Sachs and The End of Poverty: A Pipe Dream?

Jeffrey Sachs speaking at Johns Hopkins University

Many experts have given their input on the best way to combat poverty, but few are as disputed as Jeffery Sachs. Sachs is an economist and author that has very positive views for the future and believes that we could eradicate world poverty by 2025. He thoroughly believes in the MDGs and believes that through their completion, much of the world’s poverty can be eradicated forever. He speaks of how foreign aid is the biggest contribution to the fight against poverty. Not surprisingly, this is one of the things he is most disputed on – many people believe that the amount of aid necessary isn’t sustainable or it creates too much dependence on money that will soon be gone. Sachs argues that if these countries are helped just enough to help them reach the “bottom rung” of the economic ladder, they can help themselves become successful in the future.

While Sachs is very optimistic, he is quite aware of the setbacks that face us in overcoming poverty. He lists 7 obstacles that block developing countries from success: unstable political landscapes, disease, social inequalities, lack of trade infrastructure, geographic location, and government corruption. These issues are what keep the impoverished countries from development. Sachs’ approach to fixing these issues is one that focuses on each country individually. Just as every nation doesn’t suffer from the same plights, they cannot be helped with the same plan. His idea to help these developing nations is one that is prescribed only for them.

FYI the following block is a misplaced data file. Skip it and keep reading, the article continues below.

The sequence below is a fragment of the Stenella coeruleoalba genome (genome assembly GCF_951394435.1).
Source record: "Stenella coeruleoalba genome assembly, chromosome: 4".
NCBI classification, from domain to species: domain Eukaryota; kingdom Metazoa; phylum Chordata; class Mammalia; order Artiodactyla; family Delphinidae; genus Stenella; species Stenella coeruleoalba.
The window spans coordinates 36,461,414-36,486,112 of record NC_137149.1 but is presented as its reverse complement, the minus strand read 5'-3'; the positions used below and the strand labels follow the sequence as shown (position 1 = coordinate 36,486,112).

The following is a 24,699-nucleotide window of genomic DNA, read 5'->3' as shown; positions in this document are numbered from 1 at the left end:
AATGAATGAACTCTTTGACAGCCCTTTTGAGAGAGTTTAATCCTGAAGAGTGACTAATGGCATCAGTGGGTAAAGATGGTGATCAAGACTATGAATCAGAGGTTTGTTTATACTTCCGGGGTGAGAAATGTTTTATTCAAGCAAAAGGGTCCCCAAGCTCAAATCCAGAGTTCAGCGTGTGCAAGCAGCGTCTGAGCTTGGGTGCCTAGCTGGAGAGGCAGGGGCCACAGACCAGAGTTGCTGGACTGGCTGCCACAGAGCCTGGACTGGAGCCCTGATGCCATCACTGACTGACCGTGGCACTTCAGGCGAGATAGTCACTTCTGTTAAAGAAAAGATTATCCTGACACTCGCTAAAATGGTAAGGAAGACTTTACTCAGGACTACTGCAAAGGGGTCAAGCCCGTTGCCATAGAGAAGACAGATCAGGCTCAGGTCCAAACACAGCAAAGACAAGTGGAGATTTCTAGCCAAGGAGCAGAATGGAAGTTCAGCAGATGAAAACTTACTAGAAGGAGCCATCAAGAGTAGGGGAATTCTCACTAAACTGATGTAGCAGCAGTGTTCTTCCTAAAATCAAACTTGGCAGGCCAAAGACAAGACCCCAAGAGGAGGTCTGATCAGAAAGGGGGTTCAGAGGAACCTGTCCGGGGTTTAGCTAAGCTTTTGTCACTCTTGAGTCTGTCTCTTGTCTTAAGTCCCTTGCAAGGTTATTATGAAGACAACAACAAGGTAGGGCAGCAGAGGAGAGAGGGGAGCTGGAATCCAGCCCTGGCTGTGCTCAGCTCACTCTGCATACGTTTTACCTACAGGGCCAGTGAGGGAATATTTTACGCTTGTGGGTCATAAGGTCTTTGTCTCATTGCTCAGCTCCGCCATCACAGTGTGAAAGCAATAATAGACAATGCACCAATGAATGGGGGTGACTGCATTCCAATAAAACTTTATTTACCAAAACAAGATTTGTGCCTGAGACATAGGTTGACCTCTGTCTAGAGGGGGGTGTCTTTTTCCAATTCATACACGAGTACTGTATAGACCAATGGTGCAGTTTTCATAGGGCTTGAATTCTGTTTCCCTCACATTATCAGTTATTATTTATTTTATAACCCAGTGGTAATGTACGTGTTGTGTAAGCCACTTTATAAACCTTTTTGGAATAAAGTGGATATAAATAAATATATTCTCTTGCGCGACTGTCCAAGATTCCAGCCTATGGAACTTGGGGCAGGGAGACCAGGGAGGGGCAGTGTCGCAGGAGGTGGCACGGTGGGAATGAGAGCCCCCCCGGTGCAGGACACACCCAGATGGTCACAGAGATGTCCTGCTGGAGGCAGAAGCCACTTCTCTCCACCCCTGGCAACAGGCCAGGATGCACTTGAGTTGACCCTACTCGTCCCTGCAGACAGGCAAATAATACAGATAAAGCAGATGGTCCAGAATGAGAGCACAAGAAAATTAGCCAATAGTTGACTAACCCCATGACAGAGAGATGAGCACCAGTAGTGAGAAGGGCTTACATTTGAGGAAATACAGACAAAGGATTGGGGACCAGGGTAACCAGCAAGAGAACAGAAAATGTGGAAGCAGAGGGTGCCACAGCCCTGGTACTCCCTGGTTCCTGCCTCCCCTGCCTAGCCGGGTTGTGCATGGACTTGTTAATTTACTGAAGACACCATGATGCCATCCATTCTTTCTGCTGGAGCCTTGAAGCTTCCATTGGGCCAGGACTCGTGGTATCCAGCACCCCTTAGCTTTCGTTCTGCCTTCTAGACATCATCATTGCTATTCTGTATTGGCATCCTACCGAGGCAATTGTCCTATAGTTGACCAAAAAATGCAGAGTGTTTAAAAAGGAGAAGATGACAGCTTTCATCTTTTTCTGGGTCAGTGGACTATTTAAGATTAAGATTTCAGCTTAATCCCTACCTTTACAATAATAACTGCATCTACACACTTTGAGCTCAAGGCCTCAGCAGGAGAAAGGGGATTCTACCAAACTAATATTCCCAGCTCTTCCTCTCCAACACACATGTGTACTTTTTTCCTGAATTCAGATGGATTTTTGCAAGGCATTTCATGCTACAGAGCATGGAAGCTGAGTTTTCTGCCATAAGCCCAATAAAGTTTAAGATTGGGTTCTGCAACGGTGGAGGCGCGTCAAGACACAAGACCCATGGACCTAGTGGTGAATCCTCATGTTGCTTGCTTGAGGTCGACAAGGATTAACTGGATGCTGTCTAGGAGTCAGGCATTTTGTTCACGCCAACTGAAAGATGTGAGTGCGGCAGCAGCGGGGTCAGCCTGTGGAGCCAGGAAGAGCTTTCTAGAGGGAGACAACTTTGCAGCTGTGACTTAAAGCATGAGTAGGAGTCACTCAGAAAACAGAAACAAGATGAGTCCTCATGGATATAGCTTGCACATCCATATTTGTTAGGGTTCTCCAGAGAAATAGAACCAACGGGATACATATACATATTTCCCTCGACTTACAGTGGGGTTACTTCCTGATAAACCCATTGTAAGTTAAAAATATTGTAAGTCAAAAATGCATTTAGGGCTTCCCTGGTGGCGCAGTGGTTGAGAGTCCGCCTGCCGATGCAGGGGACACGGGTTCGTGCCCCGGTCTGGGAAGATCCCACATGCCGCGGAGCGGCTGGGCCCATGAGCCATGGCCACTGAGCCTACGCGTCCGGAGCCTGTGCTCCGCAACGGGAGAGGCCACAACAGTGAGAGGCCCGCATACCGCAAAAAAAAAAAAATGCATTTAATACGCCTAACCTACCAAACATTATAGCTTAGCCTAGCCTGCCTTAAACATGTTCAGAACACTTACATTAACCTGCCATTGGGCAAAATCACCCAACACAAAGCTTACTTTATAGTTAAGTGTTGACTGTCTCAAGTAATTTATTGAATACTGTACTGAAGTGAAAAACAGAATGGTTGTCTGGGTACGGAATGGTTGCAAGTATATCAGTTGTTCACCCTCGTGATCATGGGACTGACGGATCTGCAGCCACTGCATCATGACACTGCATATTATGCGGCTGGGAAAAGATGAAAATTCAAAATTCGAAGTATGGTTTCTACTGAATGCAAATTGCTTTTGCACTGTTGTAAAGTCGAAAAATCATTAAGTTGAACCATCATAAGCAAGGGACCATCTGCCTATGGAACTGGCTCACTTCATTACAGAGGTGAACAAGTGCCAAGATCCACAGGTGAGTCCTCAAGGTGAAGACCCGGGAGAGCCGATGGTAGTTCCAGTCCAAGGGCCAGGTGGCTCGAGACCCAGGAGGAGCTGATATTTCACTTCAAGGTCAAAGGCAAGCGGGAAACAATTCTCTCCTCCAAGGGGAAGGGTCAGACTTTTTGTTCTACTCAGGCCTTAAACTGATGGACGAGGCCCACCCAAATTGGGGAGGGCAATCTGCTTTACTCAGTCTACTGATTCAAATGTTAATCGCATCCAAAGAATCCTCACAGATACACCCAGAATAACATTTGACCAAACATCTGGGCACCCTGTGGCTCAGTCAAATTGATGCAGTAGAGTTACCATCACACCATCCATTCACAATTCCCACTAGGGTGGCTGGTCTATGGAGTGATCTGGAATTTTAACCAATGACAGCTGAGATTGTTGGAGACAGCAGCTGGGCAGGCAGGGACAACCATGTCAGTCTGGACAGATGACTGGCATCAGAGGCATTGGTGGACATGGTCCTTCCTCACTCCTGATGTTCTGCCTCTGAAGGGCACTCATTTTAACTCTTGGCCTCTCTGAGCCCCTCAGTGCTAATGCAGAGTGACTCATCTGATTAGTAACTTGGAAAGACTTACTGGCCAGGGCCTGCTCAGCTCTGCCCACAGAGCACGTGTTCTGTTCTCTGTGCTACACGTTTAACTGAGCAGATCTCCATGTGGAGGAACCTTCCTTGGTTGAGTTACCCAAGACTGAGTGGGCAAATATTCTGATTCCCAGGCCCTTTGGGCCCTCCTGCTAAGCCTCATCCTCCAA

Sachs has many people who don’t agree that his plan to end poverty is a realistic goal. They argue that his approach creates dependence, not sustainability, and changes that occur because of this aid can have devastating effects on the societies they are trying to help. Nina Munk, an outspoken critic of Sachs’, gives an example of an area called Dertu, in northeastern Kenya. The amount of donated food and supplies caused the people of this area to abandon their nomadic lifestyle and settle in one place. A small area became overcrowded, garbage filled the streets, and fighting began among the people stuck in their newfound shantytown. Munk feels that he refuses to admit failure and is causing more harm because of his pride. She claims that he and the 29 other academics who wrote the Millennium Villages Handbook had been unable to anticipate all the social and environmental complexities at work in even the smallest of villages.

Even with all his critics, Sachs is determined to help impoverished countries find a way to sustain themselves. Below I have included a lecture where he details his ideas on sustainability.

 

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